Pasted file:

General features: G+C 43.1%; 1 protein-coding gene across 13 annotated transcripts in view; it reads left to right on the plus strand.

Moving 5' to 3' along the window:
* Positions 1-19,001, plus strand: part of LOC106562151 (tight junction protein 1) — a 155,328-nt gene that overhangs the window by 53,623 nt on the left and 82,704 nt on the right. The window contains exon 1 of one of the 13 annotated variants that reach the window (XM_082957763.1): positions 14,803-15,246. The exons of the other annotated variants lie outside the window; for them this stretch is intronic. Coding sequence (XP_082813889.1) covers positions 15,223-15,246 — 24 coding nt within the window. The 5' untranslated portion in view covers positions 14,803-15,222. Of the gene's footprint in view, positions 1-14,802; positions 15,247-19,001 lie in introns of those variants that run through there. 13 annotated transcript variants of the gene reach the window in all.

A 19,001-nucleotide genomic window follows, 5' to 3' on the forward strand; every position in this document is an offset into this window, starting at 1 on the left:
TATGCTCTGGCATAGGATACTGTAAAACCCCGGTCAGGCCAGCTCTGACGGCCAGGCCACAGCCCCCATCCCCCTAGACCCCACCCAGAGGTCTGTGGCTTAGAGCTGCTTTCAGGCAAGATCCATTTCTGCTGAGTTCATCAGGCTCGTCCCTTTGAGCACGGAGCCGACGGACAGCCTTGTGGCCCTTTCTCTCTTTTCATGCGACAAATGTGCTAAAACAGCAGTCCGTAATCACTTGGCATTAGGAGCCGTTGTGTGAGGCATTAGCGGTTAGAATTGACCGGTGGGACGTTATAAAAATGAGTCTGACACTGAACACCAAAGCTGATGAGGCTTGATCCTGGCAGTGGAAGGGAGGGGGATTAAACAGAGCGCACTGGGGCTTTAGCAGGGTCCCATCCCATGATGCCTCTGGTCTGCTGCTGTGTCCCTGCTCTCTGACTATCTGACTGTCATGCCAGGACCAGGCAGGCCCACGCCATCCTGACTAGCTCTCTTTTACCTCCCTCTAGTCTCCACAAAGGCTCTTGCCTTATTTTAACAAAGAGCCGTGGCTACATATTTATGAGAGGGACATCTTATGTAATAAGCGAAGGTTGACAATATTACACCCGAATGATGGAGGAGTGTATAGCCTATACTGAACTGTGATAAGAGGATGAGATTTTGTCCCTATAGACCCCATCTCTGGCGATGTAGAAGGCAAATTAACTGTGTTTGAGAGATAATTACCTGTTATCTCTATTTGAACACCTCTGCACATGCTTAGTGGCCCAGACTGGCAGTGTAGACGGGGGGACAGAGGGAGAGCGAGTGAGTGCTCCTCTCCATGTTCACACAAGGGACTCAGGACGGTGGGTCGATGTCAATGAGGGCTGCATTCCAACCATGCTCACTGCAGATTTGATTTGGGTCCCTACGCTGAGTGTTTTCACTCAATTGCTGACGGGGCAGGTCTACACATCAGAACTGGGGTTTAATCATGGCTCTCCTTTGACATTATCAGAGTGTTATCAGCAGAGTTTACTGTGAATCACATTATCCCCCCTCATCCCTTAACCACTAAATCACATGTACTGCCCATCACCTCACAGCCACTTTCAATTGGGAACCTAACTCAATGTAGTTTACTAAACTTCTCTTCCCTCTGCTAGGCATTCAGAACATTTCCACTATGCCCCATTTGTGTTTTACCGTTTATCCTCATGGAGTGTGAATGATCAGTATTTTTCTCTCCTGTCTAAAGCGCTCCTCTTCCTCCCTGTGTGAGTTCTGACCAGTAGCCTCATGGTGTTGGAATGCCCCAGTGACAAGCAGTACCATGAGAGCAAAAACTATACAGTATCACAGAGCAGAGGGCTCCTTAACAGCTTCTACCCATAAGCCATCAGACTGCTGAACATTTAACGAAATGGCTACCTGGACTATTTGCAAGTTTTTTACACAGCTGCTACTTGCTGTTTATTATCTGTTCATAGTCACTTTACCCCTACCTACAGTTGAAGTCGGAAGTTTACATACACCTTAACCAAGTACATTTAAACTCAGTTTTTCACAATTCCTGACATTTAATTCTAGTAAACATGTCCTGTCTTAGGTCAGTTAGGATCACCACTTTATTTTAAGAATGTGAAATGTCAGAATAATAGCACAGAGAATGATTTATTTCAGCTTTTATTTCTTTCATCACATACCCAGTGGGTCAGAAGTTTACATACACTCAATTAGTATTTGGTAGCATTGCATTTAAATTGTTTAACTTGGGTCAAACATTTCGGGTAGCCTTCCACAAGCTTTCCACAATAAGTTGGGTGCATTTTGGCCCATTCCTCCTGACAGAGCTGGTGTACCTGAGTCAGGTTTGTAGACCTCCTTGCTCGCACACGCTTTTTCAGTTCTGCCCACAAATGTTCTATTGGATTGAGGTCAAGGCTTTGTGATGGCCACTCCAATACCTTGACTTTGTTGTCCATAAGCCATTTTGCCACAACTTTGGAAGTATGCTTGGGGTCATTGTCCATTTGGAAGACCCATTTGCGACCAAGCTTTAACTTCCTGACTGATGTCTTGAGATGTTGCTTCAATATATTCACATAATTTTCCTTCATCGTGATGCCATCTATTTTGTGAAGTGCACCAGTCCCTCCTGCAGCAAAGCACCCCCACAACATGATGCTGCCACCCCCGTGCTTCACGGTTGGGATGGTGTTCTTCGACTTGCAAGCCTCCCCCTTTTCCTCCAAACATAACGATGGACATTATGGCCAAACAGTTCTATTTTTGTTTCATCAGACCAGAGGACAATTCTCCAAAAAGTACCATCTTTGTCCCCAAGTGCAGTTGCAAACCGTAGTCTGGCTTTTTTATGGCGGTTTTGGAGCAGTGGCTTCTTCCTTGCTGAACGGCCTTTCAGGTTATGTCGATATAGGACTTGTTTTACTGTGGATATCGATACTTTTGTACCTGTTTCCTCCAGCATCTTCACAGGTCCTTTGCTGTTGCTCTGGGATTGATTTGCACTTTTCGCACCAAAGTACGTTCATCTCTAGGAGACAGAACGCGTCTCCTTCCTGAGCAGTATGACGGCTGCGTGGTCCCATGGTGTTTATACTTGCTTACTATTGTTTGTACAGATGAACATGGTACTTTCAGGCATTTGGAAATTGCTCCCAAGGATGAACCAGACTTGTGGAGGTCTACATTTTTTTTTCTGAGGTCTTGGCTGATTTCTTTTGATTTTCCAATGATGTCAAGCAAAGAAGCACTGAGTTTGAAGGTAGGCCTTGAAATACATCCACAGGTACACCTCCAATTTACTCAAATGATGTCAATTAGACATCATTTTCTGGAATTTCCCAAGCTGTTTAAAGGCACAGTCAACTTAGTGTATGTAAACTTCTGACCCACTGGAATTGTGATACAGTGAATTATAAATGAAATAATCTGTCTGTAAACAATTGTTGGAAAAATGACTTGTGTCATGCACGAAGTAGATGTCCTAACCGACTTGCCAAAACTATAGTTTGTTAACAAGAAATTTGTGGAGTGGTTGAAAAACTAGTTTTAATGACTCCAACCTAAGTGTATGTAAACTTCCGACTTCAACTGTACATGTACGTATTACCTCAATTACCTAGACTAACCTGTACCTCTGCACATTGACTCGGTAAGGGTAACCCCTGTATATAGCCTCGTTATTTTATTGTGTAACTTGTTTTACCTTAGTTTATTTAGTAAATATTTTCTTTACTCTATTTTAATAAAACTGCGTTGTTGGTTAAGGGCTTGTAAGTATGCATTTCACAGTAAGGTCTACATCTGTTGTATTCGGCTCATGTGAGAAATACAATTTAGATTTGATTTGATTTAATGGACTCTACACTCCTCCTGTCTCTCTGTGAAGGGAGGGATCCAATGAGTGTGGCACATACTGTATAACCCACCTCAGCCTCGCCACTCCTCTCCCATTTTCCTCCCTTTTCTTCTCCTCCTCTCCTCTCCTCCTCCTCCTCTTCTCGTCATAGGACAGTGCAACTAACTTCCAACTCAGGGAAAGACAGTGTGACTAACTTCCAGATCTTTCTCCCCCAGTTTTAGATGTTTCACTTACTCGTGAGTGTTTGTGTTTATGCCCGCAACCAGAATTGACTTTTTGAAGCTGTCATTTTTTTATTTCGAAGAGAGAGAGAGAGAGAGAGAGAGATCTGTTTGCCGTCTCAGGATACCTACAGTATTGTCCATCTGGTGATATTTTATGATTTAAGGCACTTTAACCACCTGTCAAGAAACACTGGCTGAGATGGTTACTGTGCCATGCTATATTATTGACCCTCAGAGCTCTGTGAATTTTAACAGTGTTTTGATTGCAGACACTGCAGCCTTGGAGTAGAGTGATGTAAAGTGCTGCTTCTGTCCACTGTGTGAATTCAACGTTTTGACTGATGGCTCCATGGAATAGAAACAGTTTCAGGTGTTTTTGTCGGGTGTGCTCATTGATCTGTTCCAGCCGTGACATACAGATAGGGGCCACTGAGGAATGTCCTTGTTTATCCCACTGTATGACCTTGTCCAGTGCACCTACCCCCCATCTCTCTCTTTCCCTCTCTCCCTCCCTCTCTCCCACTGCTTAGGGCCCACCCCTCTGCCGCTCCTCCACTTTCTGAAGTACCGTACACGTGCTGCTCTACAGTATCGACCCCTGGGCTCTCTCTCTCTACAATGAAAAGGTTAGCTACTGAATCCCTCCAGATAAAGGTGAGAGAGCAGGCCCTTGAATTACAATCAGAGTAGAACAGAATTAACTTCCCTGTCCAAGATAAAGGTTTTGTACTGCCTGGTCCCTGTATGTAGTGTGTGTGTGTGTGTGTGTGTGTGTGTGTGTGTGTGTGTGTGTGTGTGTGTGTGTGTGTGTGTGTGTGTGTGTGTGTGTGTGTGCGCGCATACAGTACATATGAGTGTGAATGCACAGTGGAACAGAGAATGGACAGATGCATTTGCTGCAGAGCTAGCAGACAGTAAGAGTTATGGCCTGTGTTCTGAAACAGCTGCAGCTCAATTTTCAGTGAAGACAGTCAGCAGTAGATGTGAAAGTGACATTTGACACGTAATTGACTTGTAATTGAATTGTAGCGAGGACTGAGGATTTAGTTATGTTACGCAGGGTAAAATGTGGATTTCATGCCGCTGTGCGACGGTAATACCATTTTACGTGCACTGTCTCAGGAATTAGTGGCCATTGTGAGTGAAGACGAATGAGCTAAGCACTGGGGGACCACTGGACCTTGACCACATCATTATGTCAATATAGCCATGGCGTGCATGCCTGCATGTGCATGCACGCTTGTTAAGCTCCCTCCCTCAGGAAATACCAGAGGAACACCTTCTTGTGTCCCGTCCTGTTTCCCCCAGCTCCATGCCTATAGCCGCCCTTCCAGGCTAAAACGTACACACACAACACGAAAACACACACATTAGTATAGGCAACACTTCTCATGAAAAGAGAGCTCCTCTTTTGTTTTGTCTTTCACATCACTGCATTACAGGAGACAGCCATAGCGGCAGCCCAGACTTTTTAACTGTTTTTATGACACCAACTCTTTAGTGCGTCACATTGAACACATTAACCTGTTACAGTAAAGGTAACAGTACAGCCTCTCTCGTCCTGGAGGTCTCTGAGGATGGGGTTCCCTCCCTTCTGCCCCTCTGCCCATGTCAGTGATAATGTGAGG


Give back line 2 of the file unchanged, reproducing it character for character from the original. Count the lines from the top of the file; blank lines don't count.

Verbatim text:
Moving 5' to 3' along the window: